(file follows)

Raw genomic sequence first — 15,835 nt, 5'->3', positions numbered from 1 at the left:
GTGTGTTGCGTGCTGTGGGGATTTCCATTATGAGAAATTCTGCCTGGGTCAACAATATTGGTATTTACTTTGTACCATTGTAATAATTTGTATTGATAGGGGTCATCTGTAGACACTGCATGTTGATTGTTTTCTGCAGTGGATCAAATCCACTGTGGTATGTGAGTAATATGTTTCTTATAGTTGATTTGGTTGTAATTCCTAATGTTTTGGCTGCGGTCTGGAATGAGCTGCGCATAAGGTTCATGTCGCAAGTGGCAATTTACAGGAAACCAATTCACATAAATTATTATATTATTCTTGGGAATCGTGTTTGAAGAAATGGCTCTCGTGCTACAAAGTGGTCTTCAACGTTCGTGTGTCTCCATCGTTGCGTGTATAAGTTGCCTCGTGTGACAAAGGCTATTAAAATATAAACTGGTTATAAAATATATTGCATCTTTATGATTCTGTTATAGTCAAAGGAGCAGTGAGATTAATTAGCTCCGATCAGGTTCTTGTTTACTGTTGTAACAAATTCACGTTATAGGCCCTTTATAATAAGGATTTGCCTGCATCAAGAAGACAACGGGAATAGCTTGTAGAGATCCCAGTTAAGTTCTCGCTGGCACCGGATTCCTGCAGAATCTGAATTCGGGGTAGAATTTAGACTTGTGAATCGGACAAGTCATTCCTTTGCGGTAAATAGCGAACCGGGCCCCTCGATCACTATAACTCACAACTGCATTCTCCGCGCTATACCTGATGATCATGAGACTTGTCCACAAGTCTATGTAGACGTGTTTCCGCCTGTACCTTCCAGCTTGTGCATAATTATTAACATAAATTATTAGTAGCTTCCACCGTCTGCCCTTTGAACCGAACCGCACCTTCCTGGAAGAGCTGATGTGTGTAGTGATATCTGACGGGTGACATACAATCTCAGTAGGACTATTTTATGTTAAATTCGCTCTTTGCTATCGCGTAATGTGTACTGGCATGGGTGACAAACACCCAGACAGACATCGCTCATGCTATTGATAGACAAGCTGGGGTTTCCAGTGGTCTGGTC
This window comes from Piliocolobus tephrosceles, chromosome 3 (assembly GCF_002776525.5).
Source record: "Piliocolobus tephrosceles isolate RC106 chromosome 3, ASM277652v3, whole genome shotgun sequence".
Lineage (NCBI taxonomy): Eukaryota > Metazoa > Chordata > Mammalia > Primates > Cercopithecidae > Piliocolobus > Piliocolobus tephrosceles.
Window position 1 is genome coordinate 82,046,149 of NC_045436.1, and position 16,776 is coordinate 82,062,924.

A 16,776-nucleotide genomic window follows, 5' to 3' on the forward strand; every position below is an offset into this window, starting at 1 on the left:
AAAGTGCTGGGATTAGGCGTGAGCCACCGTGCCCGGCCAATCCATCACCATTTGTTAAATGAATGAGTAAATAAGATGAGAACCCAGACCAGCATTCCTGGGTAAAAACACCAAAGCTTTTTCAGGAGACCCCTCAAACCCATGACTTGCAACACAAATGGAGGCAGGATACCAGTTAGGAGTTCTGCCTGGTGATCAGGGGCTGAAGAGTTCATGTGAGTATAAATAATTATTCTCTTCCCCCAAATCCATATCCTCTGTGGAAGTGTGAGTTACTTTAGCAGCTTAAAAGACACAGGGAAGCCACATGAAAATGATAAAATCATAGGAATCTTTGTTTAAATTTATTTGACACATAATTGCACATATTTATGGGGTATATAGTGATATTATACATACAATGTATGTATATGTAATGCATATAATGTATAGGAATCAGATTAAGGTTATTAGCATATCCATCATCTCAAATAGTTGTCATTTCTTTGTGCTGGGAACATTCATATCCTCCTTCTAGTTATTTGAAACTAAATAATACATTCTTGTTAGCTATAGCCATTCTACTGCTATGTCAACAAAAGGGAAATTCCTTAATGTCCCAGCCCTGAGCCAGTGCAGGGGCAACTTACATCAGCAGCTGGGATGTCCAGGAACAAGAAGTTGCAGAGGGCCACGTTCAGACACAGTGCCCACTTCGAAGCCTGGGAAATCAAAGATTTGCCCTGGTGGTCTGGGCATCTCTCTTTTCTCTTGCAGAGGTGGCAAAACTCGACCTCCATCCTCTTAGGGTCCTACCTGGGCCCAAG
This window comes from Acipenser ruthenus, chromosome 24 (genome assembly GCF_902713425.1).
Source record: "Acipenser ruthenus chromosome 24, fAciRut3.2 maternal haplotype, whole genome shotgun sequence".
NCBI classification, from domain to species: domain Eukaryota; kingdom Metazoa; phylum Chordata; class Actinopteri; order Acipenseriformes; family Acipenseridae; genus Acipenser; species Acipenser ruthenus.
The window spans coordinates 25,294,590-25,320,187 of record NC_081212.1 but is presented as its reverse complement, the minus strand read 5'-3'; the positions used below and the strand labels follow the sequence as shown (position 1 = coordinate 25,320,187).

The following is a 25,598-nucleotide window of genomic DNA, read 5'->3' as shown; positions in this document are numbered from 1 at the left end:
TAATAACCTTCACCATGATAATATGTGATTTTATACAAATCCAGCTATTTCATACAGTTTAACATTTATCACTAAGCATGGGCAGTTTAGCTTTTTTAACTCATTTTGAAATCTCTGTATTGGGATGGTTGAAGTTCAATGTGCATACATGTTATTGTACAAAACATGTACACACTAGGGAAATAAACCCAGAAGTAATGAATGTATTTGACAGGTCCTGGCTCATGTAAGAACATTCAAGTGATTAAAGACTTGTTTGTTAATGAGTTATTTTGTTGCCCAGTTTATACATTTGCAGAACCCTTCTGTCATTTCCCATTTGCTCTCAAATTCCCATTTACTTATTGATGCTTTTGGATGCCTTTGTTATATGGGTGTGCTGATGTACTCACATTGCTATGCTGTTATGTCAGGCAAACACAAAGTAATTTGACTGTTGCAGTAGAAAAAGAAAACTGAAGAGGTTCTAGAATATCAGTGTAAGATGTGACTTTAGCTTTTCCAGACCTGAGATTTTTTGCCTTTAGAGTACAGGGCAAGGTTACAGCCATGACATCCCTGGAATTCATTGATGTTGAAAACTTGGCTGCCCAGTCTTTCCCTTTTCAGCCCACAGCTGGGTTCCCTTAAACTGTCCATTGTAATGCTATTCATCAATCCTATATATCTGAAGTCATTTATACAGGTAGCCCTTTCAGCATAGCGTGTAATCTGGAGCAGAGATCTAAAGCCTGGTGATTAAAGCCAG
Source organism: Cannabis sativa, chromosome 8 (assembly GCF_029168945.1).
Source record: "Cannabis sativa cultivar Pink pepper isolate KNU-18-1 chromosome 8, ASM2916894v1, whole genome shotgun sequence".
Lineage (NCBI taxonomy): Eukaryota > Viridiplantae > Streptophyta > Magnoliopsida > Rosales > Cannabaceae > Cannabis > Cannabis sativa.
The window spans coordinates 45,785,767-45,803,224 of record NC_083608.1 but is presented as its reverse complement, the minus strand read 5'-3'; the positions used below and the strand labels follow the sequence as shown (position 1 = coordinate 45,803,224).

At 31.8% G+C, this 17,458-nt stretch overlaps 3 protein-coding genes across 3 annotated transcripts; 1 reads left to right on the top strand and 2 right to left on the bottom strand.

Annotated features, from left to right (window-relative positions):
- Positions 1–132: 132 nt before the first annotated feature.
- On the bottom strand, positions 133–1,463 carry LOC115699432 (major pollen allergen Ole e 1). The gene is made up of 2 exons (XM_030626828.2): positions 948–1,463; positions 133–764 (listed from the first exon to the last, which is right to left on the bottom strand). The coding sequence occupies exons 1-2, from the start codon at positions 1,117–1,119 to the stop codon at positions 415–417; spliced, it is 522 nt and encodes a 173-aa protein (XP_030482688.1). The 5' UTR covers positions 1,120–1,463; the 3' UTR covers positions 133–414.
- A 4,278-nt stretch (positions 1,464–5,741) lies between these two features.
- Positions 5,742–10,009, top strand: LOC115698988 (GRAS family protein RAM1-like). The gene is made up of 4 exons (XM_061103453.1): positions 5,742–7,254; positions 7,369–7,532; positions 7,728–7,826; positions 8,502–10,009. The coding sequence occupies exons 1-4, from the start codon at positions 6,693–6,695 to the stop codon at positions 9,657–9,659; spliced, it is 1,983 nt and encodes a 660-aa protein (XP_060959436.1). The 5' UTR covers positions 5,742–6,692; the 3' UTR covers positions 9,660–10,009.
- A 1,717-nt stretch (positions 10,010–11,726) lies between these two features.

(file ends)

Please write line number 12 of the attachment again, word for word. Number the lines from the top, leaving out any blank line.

The window spans coordinates 25,294,590-25,320,187 of record NC_081212.1 but is presented as its reverse complement, the minus strand read 5'-3'; the positions used below and the strand labels follow the sequence as shown (position 1 = coordinate 25,320,187).